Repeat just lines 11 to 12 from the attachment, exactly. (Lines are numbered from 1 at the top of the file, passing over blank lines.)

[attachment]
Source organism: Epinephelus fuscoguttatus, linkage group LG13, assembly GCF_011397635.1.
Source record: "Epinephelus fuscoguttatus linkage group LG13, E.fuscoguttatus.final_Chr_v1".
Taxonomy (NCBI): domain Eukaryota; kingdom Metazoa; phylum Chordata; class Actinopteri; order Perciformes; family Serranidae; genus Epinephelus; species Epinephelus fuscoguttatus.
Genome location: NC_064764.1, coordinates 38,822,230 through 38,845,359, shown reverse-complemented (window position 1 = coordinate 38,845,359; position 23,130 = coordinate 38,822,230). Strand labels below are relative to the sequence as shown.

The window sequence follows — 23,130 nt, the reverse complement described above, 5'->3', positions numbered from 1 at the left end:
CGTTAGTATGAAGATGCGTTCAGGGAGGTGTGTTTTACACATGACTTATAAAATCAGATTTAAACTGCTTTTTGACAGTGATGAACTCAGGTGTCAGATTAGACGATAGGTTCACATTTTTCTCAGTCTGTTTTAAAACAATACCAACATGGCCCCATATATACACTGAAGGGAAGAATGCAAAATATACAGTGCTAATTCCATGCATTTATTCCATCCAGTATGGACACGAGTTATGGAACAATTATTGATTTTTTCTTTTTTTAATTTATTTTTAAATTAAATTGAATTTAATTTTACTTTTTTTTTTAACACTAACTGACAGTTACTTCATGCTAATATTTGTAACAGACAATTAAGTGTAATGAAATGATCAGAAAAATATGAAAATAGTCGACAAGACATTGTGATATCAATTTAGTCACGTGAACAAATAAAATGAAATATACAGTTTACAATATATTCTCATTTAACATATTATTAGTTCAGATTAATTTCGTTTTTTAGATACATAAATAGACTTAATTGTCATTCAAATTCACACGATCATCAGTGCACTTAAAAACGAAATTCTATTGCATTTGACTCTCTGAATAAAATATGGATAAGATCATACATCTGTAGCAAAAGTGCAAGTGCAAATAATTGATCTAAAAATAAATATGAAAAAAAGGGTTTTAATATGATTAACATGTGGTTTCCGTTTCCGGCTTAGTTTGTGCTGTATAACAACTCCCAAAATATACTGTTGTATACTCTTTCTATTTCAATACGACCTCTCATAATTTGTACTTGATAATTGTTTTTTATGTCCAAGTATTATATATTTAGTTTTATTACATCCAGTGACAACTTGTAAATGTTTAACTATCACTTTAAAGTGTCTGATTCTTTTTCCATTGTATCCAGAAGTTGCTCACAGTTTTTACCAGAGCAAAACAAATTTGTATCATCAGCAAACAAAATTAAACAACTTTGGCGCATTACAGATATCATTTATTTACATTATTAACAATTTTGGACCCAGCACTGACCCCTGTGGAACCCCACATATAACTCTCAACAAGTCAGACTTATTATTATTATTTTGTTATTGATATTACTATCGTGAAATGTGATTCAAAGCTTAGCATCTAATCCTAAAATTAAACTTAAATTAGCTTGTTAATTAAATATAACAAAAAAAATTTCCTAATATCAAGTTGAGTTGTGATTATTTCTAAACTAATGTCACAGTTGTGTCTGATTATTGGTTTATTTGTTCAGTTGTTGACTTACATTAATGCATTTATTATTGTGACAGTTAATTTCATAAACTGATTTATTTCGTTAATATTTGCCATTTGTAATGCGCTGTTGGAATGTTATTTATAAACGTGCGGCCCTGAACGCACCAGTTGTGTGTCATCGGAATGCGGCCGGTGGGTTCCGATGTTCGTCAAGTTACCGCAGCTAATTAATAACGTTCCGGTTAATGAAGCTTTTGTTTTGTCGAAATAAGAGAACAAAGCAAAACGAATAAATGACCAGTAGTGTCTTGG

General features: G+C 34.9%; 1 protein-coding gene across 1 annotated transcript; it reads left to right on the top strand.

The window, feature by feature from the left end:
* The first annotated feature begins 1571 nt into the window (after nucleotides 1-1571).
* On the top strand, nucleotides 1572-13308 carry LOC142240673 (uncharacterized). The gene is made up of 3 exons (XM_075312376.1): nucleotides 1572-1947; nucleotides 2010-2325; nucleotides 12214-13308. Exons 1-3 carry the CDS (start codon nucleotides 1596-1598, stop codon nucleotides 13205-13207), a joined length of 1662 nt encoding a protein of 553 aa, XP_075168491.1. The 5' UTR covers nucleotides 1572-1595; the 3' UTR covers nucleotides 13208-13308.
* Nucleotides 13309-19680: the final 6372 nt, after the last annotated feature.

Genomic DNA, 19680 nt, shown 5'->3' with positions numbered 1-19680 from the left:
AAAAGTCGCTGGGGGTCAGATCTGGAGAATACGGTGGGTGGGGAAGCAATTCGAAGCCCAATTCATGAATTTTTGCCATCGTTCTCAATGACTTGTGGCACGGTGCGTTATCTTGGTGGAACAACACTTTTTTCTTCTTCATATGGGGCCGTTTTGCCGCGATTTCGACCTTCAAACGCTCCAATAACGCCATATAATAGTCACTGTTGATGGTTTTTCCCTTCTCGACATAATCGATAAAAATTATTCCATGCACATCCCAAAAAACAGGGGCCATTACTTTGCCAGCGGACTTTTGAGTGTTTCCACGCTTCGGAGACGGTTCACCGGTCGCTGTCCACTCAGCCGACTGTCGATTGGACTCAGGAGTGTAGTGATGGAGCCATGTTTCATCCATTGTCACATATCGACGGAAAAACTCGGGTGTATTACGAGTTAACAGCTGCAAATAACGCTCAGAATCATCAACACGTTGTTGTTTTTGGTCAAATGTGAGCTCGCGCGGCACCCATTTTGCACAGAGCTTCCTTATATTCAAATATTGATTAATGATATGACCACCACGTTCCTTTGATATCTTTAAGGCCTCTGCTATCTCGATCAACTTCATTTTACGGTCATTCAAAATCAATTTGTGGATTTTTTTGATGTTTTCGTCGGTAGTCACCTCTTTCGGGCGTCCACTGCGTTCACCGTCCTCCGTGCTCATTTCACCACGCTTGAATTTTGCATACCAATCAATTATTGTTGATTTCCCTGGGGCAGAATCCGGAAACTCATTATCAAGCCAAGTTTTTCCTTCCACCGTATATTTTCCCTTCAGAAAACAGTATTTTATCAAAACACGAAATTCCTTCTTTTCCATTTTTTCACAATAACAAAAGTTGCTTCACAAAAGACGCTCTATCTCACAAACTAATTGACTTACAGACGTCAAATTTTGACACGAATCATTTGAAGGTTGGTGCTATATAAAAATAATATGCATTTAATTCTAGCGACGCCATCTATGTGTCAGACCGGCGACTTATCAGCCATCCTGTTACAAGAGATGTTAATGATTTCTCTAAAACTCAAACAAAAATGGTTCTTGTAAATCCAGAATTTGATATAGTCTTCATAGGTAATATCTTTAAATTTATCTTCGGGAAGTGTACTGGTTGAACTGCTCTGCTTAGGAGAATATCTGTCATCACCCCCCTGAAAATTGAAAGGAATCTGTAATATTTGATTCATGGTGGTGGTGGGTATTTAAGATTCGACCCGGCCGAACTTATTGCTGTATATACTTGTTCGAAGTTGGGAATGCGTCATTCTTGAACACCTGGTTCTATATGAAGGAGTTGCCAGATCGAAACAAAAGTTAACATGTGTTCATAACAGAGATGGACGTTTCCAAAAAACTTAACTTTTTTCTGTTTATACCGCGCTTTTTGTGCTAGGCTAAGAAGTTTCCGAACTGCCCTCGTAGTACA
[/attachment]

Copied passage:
* Nucleotides 13309-19680: the final 6372 nt, after the last annotated feature.

Genomic DNA, 19680 nt, shown 5'->3' with positions numbered 1-19680 from the left: